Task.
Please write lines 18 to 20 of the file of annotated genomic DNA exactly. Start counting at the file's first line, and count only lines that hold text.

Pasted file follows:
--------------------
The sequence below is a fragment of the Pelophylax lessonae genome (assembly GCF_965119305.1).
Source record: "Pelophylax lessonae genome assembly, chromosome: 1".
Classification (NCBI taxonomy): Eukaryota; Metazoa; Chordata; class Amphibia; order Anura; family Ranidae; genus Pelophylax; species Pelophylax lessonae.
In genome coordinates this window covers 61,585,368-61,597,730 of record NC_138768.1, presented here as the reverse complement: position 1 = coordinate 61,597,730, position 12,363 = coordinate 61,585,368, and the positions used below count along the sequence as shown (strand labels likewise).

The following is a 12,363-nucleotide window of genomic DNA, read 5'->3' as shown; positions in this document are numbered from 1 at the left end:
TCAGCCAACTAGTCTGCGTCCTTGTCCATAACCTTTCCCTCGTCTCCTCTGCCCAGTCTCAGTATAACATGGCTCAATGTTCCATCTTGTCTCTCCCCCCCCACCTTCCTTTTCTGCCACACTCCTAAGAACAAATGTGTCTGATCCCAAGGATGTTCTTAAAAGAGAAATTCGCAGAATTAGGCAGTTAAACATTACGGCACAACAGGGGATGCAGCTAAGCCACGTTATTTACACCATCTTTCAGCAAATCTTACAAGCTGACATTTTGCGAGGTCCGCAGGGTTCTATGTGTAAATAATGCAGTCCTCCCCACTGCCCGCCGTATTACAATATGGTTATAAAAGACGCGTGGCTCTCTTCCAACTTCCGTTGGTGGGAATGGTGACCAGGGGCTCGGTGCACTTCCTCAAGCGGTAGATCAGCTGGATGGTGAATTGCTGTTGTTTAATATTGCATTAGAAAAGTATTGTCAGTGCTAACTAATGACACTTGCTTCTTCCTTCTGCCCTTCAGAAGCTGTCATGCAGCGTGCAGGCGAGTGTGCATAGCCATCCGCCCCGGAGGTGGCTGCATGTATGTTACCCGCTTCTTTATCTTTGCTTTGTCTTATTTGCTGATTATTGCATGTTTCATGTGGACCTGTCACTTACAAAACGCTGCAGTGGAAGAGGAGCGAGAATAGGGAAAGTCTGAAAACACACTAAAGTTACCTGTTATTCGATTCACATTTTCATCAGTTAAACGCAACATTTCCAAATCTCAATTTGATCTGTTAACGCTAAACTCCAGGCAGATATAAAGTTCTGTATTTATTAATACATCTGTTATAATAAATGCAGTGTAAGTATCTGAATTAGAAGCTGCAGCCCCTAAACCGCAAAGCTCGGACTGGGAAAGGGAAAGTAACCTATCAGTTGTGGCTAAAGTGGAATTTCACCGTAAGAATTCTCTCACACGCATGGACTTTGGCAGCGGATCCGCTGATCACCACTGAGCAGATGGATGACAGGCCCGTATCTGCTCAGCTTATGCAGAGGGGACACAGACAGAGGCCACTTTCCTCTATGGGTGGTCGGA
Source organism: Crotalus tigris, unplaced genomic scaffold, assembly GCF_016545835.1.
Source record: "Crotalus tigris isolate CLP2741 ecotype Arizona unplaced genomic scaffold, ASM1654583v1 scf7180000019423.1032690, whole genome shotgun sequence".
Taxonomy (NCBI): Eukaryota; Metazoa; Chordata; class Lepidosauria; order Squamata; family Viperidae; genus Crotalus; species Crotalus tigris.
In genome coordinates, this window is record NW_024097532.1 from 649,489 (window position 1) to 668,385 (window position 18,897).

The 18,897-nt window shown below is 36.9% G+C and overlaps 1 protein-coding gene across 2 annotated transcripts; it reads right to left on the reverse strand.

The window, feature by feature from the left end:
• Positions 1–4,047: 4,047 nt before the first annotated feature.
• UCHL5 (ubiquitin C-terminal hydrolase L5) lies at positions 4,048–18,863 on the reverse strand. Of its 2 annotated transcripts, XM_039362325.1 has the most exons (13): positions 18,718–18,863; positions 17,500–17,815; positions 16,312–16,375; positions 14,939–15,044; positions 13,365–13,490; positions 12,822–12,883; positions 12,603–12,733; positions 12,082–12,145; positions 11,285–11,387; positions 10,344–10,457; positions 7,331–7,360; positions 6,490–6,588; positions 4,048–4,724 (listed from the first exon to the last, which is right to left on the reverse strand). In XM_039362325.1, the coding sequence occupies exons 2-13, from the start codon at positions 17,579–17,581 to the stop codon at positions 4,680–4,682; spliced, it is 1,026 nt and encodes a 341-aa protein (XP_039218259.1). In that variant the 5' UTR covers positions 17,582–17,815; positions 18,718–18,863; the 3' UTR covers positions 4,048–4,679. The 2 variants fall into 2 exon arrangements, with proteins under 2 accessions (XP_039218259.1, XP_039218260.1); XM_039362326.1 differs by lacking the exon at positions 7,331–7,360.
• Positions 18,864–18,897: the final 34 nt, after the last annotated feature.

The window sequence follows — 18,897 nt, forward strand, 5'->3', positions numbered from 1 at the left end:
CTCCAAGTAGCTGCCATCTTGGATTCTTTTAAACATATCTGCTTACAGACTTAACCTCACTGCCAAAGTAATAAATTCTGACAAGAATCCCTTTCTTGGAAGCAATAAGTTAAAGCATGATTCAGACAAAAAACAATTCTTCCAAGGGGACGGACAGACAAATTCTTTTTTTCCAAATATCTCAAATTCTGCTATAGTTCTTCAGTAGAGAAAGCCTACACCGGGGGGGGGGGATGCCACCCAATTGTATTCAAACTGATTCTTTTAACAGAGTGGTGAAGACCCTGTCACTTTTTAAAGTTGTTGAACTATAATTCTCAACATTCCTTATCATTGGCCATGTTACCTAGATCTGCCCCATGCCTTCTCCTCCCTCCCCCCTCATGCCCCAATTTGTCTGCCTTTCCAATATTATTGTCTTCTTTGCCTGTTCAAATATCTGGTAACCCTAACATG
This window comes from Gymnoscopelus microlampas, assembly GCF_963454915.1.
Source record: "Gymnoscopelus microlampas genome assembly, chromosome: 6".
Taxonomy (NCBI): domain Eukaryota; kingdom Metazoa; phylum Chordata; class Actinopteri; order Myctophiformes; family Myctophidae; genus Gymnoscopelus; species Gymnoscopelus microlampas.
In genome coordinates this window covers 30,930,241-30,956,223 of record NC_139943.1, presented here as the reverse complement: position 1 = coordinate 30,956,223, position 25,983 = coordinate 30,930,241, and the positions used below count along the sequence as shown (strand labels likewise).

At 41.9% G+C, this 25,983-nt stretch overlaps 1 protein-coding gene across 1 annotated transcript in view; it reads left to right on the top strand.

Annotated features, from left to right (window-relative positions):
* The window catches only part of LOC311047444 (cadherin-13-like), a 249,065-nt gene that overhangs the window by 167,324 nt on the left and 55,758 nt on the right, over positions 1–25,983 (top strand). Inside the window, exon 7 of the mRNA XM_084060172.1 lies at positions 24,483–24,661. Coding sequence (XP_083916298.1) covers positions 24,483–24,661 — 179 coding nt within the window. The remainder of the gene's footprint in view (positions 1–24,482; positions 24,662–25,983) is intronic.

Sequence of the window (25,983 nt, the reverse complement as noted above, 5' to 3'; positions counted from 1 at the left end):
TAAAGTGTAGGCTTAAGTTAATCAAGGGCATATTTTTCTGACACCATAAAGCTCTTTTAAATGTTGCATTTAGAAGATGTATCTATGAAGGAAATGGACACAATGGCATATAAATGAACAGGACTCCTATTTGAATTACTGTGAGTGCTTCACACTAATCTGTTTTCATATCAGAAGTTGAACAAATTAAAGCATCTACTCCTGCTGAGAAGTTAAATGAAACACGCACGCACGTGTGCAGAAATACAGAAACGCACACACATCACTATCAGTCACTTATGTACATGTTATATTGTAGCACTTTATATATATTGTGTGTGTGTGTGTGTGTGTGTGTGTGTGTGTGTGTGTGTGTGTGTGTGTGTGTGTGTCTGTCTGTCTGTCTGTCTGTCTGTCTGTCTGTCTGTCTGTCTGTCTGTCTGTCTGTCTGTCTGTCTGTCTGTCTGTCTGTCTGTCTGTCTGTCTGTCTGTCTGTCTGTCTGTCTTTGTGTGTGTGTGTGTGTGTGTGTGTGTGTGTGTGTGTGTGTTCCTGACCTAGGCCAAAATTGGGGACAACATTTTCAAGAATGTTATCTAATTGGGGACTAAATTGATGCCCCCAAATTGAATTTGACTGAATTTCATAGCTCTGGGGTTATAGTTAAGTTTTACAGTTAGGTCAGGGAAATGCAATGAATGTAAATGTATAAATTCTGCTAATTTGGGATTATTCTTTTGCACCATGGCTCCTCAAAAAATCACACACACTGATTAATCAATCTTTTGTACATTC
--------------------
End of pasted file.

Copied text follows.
This window comes from Gymnoscopelus microlampas, assembly GCF_963454915.1.
Source record: "Gymnoscopelus microlampas genome assembly, chromosome: 6".
Taxonomy (NCBI): domain Eukaryota; kingdom Metazoa; phylum Chordata; class Actinopteri; order Myctophiformes; family Myctophidae; genus Gymnoscopelus; species Gymnoscopelus microlampas.